While talking about the future, Obama reflected on the past, echoing the words of the Declaration of Independence, Lincoln and President John F. Kennedy. He cited the founding fathers who risked everything with no assurance of success in Philadelphia in the summer of 1776:
"They were willing to put all they were and all they had on the line - their lives, their fortunes and their sacred honor - for a set of ideals that continue to light the world: That we are equal. That our rights to life, liberty, and the pursuit of happiness come not from our laws, but from our maker. And that a government of, by, and for the people can endure."
Obama disembarked briefly in Baltimore to address a frozen-but-hearty crowd of more than 40,000, echoing his earlier remarks and alluding to the patriots who defended nearby Fort McHenry against the British and inspired the poem that became "The Star-Spangled Banner."
"We are here today not simply to pay tribute to those patriots who founded our nation in Philadelphia or defended it in Baltimore, but to take up the cause for which they gave so much," he said.
A New Declaration Of Independence
In his speech in Philadelphia, Obama cited Lincoln, John F. Kennedy and the founding fathers.
"Starting now, let's take up in our own lives the work of perfecting our union," he said at the historic 30th Street train station. "Let's build a government that is responsible to the people and accept our own responsibilities as citizens to hold our government accountable. ... Let's make sure this election is not the end of what we do to change America, but the beginning and the hope for the future."
While talking about the future, Mr. Obama reflected on the past, echoing the words of the Declaration of Independence, Lincoln and President John F. Kennedy. He cited the founding fathers who risked all without assurance of success in Philadelphia in the summer of 1776.
"They were willing to put all they were and all they had on the line - their lives, their fortunes, and their sacred honor - for a set of ideals that continue to light the world: That we are equal. That our rights to life, liberty, and the pursuit of happiness come not from our laws, but from our maker. And that a government of, by, and for the people can endure."
It was a momentous day for the Obamas. And for Michelle Obama, it was also time to celebrate her 45th birthday.
The president-elect's triumphant day - a time to be heralded by cheering throngs along the 137-mile rail route - was starting in Philadelphia with a sober discussion of the country's future with 41 people he met during his long quest for the White House.
Temperatures were in the single digits in Philadelphia, but the energy in the room warmed the crowd.
"Hello Philadelphia!" Mr. Obama shouted to cheers.
At the outset, he told a crowd gathered in a flag-draped room that the same perseverance and idealism displayed by the nation's founders are needed to tackle the difficulties of today.
"We recognize that such enormous challenges will not be solved quickly," Mr. Obama said. "There will be false starts and setbacks, frustrations and disappointments. And we will be called to show patience even as we act with fierce urgency."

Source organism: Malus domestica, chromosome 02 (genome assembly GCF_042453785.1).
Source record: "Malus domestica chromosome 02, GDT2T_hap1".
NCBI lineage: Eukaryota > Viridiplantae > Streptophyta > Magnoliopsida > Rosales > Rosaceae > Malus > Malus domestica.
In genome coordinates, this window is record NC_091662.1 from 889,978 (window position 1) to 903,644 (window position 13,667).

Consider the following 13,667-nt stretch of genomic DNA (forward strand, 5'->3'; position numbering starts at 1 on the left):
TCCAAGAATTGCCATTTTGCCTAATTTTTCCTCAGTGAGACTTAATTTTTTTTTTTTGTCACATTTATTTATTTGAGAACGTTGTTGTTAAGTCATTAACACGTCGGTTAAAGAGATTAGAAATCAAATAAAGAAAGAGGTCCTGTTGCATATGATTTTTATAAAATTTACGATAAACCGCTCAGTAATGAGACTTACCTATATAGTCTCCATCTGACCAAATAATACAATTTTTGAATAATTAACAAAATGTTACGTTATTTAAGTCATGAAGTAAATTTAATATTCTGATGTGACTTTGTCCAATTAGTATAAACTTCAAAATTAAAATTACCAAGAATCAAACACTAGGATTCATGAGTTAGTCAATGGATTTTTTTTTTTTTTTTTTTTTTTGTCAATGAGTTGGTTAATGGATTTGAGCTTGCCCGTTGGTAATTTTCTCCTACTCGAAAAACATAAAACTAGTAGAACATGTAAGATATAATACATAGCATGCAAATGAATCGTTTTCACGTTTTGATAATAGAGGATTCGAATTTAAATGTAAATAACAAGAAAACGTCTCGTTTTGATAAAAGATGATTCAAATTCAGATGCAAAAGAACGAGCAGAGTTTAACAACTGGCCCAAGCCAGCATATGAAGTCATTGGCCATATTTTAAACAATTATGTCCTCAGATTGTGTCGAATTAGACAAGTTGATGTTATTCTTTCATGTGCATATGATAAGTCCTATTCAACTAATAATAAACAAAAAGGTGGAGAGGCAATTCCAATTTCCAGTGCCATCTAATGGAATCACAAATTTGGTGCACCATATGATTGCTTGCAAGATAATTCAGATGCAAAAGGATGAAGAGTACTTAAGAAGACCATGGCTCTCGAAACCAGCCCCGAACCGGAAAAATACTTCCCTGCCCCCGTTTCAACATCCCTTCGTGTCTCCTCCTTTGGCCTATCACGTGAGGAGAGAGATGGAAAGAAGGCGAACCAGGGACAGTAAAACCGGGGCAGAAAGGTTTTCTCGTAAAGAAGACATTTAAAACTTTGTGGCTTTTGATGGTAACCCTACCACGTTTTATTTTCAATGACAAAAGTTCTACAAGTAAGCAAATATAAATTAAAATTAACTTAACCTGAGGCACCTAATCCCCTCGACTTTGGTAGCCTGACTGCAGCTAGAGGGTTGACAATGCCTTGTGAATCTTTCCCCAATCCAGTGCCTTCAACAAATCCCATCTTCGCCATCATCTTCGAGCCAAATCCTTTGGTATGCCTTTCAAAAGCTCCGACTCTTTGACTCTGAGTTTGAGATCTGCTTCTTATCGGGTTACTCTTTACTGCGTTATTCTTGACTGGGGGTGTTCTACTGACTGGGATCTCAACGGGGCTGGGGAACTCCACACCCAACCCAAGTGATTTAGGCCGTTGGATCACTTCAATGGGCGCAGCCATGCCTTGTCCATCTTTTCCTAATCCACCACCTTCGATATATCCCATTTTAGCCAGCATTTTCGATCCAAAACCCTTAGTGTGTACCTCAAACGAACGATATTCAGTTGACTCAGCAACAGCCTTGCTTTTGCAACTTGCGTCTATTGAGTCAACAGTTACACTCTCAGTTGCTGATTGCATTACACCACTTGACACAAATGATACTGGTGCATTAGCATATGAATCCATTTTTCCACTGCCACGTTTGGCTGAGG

He cited the faltering economy, the wars in Iraq and Afghanistan "one that needs to be ended responsibly, one that needs to be waged wisely" - the threat of global warming and U.S. dependence on foreign oil.
"We are here today not simply to pay tribute to our first patriots but to take up the work that they began," he said. "The trials we face are very different now, but severe in their own right. Only a handful of times in our history has a generation been confronted with challenges so vast."
Preparing to board the train, Mr. Obama said that "what's required is a new declaration of independence - from ideology and small thinking."
Picking Up His VP
The president-elect was traveling from Philadelphia to Wilmington, Del., where he was picking up Vice President-elect Joe Biden, and then Baltimore before arriving at Washington's Union Station after nightfall.
Mr. Obama paid tribute to Biden, who has commuted by Amtrak from Delaware to Congress for several years. He told a cheering crowd that getting things right for the country is the reason he asked Biden "to take one more ride to Washington."
Biden reflected on the crowd and the cold: "A deeper chill of fear and worry and concern [has] gripped the nation. How could it be otherwise? Millions of Americans have been knocked down. Our economy is struggling. We are a nation in a war. Sometimes, just sometimes it's hard to believe that we will see the spring again. But I tell you, spring is on the way with this new administration."
At his Wilmington stop, Mr. Obama plunged into the crowd and greeted the people. He used his talk to voice the same refrain of recent days: the country should not get discouraged because of its dire economic straits.
Although his path tracked Lincoln's and took on the same overtone of high security, it wasn't the journey of virtual secrecy that the 16th president-elect took so long ago on the eve of the Civil War. Lincoln was smuggled under cover of darkness from one train station to another to avoid a feared assassination attempt.